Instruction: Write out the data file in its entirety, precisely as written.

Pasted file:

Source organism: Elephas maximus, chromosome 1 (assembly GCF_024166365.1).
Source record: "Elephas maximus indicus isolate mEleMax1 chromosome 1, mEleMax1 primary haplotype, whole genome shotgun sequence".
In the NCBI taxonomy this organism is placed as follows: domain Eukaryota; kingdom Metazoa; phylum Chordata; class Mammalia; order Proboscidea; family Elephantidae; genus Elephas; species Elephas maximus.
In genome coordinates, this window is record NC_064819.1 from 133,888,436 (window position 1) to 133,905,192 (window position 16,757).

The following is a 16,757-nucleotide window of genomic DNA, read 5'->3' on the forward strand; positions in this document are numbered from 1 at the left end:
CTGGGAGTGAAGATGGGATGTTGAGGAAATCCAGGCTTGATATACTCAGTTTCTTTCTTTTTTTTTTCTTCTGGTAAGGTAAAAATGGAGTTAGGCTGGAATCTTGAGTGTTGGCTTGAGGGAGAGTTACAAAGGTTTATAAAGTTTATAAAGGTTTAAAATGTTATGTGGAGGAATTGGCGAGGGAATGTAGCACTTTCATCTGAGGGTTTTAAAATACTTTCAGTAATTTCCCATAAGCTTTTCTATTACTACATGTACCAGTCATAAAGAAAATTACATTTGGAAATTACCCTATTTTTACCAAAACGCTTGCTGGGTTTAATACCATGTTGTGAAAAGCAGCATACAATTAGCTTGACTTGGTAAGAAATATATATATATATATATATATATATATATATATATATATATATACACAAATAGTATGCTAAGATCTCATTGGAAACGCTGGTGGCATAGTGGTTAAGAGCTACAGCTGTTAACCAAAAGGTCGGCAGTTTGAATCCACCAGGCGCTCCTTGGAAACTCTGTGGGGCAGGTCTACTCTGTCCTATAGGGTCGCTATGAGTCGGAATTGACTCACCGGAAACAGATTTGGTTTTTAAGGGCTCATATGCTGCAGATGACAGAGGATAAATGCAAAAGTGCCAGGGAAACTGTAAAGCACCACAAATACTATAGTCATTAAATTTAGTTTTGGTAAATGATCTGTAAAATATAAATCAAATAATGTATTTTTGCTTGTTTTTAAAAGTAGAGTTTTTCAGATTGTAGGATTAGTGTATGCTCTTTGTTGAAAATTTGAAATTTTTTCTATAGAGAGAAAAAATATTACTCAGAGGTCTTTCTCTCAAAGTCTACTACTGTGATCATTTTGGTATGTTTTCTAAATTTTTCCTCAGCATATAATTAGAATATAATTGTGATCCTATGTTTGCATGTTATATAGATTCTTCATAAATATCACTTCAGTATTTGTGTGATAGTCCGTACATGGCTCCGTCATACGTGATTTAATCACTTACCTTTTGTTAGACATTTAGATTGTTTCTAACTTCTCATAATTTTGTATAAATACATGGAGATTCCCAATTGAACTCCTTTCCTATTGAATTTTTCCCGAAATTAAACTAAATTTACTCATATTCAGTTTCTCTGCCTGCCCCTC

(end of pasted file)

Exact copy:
Source organism: Elephas maximus, chromosome 1 (assembly GCF_024166365.1).
Source record: "Elephas maximus indicus isolate mEleMax1 chromosome 1, mEleMax1 primary haplotype, whole genome shotgun sequence".
In the NCBI taxonomy this organism is placed as follows: domain Eukaryota; kingdom Metazoa; phylum Chordata; class Mammalia; order Proboscidea; family Elephantidae; genus Elephas; species Elephas maximus.
In genome coordinates, this window is record NC_064819.1 from 133,888,436 (window position 1) to 133,905,192 (window position 16,757).

The following is a 16,757-nucleotide window of genomic DNA, read 5'->3' on the forward strand; positions in this document are numbered from 1 at the left end:
CTGGGAGTGAAGATGGGATGTTGAGGAAATCCAGGCTTGATATACTCAGTTTCTTTCTTTTTTTTTTCTTCTGGTAAGGTAAAAATGGAGTTAGGCTGGAATCTTGAGTGTTGGCTTGAGGGAGAGTTACAAAGGTTTATAAAGTTTATAAAGGTTTAAAATGTTATGTGGAGGAATTGGCGAGGGAATGTAGCACTTTCATCTGAGGGTTTTAAAATACTTTCAGTAATTTCCCATAAGCTTTTCTATTACTACATGTACCAGTCATAAAGAAAATTACATTTGGAAATTACCCTATTTTTACCAAAACGCTTGCTGGGTTTAATACCATGTTGTGAAAAGCAGCATACAATTAGCTTGACTTGGTAAGAAATATATATATATATATATATATATATATATATATATATATATATACACAAATAGTATGCTAAGATCTCATTGGAAACGCTGGTGGCATAGTGGTTAAGAGCTACAGCTGTTAACCAAAAGGTCGGCAGTTTGAATCCACCAGGCGCTCCTTGGAAACTCTGTGGGGCAGGTCTACTCTGTCCTATAGGGTCGCTATGAGTCGGAATTGACTCACCGGAAACAGATTTGGTTTTTAAGGGCTCATATGCTGCAGATGACAGAGGATAAATGCAAAAGTGCCAGGGAAACTGTAAAGCACCACAAATACTATAGTCATTAAATTTAGTTTTGGTAAATGATCTGTAAAATATAAATCAAATAATGTATTTTTGCTTGTTTTTAAAAGTAGAGTTTTTCAGATTGTAGGATTAGTGTATGCTCTTTGTTGAAAATTTGAAATTTTTTCTATAGAGAGAAAAAATATTACTCAGAGGTCTTTCTCTCAAAGTCTACTACTGTGATCATTTTGGTATGTTTTCTAAATTTTTCCTCAGCATATAATTAGAATATAATTGTGATCCTATGTTTGCATGTTATATAGATTCTTCATAAATATCACTTCAGTATTTGTGTGATAGTCCGTACATGGCTCCGTCATACGTGATTTAATCACTTACCTTTTGTTAGACATTTAGATTGTTTCTAACTTCTCATAATTTTGTATAAATACATGGAGATTCCCAATTGAACTCCTTTCCTATTGAATTTTTCCCGAAATTAAACTAAATTTACTCATATTCAGTTTCTCTGCCTGCCCCTC